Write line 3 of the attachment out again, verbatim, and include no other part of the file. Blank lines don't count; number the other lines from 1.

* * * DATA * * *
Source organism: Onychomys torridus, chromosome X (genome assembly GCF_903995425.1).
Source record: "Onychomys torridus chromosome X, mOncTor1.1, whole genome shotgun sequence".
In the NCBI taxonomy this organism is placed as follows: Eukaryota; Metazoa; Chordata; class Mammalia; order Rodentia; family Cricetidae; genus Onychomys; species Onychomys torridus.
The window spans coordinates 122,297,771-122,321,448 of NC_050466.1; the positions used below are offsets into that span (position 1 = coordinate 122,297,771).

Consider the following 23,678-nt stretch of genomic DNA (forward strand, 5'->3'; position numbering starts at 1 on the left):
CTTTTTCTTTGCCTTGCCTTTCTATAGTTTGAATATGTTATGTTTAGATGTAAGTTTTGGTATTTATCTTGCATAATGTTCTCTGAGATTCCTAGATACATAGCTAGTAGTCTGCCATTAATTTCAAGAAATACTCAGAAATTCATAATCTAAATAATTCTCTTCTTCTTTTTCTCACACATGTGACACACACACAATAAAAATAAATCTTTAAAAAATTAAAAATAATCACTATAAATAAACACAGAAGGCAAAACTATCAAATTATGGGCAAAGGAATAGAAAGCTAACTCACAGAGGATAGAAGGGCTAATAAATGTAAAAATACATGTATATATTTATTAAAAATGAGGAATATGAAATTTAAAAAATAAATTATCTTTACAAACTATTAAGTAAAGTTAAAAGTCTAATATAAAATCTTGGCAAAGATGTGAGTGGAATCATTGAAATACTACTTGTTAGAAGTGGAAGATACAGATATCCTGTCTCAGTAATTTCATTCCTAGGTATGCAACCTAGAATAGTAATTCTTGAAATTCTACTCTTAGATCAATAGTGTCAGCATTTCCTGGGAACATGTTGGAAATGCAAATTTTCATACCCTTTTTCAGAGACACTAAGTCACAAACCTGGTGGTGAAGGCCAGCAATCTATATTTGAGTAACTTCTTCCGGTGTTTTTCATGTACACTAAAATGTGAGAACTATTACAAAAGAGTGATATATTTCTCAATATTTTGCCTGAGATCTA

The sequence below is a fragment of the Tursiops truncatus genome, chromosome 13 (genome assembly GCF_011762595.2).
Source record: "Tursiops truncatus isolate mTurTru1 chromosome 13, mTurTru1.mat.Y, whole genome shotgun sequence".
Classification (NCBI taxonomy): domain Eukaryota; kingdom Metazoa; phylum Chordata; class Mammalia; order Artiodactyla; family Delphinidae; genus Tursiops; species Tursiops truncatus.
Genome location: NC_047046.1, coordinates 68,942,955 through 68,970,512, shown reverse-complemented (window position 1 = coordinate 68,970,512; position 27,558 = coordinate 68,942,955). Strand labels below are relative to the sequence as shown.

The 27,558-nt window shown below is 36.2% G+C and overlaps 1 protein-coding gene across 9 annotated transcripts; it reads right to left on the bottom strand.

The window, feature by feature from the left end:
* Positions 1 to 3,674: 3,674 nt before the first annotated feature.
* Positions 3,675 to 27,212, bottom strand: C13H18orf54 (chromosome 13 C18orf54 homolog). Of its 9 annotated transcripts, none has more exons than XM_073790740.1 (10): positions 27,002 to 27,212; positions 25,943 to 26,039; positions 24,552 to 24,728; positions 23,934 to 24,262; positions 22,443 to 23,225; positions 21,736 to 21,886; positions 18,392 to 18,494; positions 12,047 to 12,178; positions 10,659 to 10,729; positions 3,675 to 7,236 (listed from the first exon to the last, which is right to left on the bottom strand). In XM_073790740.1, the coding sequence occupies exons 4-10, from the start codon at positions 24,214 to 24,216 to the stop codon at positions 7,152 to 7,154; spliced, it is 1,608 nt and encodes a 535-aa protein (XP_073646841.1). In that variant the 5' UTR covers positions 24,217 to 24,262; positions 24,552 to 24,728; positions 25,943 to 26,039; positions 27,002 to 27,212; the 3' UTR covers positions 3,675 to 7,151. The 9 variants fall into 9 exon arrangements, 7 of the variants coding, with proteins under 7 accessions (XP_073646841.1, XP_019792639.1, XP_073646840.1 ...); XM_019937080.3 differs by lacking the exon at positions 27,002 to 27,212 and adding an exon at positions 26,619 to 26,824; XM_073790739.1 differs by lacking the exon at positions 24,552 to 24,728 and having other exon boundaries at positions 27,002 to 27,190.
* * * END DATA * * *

In the NCBI taxonomy this organism is placed as follows: Eukaryota; Metazoa; Chordata; class Mammalia; order Rodentia; family Cricetidae; genus Onychomys; species Onychomys torridus.